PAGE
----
Boiling dumplings: the traditional trick
Unlike other recipes, I won’t tell you how long it takes to boil dumplings. Instead, follow the traditional trick of “Dian Shui/点水” (meaning adding water) to cook them without counting the time. Here is how:
- Bring a large pot of water to a full boil then carefully slide in the dumplings (Depending on the size of your cookware, you may need to cook them in batches).
- Once the water comes back to a full boil, add some cold water to calm it down then cover with a lid. Repeat the same procedure another two time. Then your dumplings will be fully cooked.
- To remove excess starch and minimize the possibility of sticking, drain the dumplings then rinse briefly under tap water (only if it’s drinkable).
I guess you might want to ask: why add cold water three times? Well, it helps to avoid vigorous boiling. The wrappers and filling can be cooked evenly this way. Also, the wrappers have less chance of tearing or being overcooked therefore achieving a pleasantly chewy texture.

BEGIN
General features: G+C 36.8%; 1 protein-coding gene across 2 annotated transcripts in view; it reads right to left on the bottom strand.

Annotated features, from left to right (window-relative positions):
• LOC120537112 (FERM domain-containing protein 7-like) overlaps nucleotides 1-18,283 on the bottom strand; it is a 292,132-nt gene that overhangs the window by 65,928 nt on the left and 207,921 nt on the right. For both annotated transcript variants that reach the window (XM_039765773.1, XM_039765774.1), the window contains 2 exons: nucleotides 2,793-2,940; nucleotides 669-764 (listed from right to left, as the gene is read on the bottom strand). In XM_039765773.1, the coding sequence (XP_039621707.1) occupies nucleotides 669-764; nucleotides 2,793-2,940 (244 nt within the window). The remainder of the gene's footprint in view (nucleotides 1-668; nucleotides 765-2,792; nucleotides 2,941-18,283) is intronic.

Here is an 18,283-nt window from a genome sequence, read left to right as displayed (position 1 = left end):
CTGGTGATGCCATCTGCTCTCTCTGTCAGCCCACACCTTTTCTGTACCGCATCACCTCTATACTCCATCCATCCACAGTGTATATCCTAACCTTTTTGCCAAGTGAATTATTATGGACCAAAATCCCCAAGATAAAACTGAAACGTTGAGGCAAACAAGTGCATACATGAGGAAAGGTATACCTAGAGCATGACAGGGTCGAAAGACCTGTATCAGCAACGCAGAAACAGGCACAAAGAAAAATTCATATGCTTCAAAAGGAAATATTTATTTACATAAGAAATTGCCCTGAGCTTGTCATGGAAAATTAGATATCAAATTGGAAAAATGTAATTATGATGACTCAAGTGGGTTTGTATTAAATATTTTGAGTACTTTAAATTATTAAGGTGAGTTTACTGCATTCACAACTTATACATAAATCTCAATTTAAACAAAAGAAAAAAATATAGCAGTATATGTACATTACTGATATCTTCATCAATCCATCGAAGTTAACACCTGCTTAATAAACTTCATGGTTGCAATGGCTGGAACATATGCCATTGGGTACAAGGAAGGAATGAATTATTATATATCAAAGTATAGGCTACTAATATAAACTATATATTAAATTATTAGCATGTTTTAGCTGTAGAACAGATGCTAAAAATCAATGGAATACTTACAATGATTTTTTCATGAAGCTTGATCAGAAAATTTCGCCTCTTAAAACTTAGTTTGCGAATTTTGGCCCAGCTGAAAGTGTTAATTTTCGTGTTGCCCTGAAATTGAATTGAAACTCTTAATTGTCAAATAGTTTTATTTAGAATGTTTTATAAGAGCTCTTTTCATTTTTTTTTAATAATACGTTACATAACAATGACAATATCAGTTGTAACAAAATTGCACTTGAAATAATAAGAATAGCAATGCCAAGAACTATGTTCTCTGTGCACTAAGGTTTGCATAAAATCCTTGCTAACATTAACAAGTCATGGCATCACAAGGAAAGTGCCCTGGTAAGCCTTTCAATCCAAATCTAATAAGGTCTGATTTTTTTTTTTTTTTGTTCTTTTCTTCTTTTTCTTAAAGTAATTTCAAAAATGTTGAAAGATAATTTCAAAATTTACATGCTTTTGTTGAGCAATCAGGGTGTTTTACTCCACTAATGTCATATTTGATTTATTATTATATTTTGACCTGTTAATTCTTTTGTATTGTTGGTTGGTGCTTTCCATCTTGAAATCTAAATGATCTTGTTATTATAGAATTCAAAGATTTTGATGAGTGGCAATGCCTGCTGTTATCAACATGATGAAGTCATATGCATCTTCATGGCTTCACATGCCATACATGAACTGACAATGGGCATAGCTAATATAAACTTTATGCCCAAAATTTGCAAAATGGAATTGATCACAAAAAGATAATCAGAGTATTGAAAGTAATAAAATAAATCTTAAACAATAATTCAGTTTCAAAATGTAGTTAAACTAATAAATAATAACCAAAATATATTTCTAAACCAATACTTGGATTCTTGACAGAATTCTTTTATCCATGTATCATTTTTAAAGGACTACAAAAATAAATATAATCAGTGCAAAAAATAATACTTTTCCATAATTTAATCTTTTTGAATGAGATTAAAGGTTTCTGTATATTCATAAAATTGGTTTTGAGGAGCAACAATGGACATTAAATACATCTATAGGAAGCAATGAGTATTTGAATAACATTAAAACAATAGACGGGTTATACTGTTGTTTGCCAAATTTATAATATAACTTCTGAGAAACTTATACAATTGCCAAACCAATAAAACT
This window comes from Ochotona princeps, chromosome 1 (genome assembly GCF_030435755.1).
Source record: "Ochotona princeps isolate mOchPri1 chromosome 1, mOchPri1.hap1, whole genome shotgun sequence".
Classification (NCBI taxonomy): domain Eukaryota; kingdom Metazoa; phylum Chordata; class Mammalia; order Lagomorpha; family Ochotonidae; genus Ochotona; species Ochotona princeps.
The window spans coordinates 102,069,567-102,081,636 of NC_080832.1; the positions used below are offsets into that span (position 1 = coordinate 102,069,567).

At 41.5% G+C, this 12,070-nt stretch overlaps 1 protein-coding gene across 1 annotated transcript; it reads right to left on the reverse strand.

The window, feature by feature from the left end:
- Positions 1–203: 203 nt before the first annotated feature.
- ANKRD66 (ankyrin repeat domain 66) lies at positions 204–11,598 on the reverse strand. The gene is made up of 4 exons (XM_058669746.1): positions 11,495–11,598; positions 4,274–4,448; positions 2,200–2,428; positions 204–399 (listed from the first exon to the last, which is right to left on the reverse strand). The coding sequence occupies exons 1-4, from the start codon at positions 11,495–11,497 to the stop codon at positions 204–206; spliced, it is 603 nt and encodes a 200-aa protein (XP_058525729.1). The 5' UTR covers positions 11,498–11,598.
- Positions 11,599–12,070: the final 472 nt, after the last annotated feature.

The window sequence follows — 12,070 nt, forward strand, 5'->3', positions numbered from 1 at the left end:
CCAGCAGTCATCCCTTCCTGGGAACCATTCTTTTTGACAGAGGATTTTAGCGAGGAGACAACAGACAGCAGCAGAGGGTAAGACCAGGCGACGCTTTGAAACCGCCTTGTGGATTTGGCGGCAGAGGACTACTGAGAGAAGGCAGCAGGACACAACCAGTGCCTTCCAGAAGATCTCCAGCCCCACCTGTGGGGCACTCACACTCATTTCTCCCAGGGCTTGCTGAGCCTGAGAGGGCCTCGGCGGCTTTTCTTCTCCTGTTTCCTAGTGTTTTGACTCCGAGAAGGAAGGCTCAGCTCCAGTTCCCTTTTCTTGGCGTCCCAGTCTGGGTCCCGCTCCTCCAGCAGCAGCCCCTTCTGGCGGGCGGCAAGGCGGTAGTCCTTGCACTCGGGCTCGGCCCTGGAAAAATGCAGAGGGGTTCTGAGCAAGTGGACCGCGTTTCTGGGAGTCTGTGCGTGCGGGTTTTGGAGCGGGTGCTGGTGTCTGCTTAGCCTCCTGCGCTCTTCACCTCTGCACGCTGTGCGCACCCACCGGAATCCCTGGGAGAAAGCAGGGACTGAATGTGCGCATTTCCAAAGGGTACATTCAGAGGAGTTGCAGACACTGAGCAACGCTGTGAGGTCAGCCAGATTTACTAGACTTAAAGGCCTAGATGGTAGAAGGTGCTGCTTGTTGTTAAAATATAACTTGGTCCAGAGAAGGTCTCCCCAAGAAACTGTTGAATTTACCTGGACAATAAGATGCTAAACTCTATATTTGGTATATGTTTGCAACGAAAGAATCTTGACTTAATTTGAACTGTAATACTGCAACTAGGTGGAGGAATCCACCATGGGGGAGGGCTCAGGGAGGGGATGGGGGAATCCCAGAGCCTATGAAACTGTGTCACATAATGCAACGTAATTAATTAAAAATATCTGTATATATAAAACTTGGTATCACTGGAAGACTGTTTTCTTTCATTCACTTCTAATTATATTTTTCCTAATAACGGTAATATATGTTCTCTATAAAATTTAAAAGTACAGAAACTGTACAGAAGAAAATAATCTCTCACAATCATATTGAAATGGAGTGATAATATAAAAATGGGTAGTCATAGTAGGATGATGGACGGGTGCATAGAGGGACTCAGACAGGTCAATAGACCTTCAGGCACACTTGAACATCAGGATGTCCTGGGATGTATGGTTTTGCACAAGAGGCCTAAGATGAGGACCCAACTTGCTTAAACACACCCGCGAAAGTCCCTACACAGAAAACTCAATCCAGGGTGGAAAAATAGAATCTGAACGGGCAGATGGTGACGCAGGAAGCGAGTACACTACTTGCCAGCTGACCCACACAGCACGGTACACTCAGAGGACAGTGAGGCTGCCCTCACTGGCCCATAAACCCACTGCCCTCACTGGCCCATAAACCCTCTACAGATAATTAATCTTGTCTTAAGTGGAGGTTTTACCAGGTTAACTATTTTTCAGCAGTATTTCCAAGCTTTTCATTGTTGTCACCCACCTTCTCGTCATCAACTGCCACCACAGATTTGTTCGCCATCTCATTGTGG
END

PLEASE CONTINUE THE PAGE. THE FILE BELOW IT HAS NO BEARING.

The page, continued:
🛎 Tip: If you don’t fancy boiling, you may either pan-fry or steam them following instructions explained in my post Three Ways to Cook Dumplings.
Serve with a sauce
Don’t forget to prepare some dipping sauce for your boiled pork dumplings. Our family’s go-to quick solution is a simple mixture of Chinese black rice vinegar and homemade chili oil. Pungent and aromatic, it’ll take your dumpling meal to the next level.
You can find more sauce ideas in my post Six Dumpling Sauces which includes non-spicy versions and a dumpling soup seasoning recipe.
Make in advance
Want to make dumplings in advance and serve later? It’s totally doable!
Right after they’re assembled, lay on a tray in a single layer (dusted with flour or lined with parchment paper) then freeze. Once completely frozen, transfer them into airtight bags/containers. Store in the freezer for up to three months.
Follow the same boiling method to cook frozen dumplings (Don’t defrost!).
If you have any leftover cooked dumplings, store them in an airtight bag/container in the fridge for up to 2 days. Fry them in a little oil to reheat.